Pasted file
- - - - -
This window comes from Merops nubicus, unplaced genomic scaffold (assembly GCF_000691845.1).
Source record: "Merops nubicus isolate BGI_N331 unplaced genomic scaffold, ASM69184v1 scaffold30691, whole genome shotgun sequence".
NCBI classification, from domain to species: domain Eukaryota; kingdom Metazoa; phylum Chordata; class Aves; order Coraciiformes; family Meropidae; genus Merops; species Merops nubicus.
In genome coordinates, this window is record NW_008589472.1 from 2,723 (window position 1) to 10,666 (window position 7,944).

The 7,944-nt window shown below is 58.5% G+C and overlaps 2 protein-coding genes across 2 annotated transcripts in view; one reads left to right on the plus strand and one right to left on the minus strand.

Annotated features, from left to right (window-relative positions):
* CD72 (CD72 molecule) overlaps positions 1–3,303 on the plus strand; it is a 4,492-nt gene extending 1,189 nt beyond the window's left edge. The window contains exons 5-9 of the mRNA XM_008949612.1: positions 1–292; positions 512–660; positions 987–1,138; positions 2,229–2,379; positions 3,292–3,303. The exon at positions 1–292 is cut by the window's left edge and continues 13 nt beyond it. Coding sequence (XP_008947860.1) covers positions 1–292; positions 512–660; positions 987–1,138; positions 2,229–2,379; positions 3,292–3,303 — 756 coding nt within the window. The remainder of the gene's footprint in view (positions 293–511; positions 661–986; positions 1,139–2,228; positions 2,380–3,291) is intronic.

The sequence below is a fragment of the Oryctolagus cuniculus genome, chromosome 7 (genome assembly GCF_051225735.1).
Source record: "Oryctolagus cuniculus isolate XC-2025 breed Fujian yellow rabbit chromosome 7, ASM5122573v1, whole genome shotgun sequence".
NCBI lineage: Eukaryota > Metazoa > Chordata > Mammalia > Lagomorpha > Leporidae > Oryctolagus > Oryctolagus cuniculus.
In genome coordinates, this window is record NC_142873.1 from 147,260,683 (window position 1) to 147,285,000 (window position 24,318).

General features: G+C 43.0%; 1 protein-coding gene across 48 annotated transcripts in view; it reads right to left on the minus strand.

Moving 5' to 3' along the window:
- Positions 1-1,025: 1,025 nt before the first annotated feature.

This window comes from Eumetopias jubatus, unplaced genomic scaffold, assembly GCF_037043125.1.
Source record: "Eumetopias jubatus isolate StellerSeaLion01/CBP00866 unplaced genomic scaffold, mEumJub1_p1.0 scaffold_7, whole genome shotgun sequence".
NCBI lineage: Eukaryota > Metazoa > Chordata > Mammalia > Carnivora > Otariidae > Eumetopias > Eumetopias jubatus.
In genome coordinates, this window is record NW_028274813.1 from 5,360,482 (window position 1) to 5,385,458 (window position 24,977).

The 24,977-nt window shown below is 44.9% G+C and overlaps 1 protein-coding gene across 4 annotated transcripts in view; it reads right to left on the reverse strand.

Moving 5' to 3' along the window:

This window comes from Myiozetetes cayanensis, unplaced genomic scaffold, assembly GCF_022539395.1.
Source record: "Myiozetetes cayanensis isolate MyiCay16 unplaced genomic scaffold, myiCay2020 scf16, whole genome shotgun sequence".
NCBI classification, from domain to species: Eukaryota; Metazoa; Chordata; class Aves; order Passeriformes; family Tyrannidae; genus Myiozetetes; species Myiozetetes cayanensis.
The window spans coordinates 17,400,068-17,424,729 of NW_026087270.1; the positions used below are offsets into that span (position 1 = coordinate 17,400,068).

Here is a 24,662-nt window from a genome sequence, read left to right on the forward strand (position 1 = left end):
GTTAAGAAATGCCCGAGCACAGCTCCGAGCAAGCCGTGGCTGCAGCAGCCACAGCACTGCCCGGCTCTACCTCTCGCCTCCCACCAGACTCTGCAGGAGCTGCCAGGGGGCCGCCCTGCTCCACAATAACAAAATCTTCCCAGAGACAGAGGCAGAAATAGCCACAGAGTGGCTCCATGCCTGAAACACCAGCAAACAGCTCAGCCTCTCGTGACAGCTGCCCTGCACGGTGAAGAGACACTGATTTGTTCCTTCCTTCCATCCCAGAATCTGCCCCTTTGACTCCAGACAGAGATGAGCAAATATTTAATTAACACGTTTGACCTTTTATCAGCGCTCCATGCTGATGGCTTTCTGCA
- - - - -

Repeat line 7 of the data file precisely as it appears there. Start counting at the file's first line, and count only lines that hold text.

* CD72 (CD72 molecule) overlaps positions 1–3,303 on the plus strand; it is a 4,492-nt gene extending 1,189 nt beyond the window's left edge. The window contains exons 5-9 of the mRNA XM_008949612.1: positions 1–292; positions 512–660; positions 987–1,138; positions 2,229–2,379; positions 3,292–3,303. The exon at positions 1–292 is cut by the window's left edge and continues 13 nt beyond it. Coding sequence (XP_008947860.1) covers positions 1–292; positions 512–660; positions 987–1,138; positions 2,229–2,379; positions 3,292–3,303 — 756 coding nt within the window. The remainder of the gene's footprint in view (positions 293–511; positions 661–986; positions 1,139–2,228; positions 2,380–3,291) is intronic.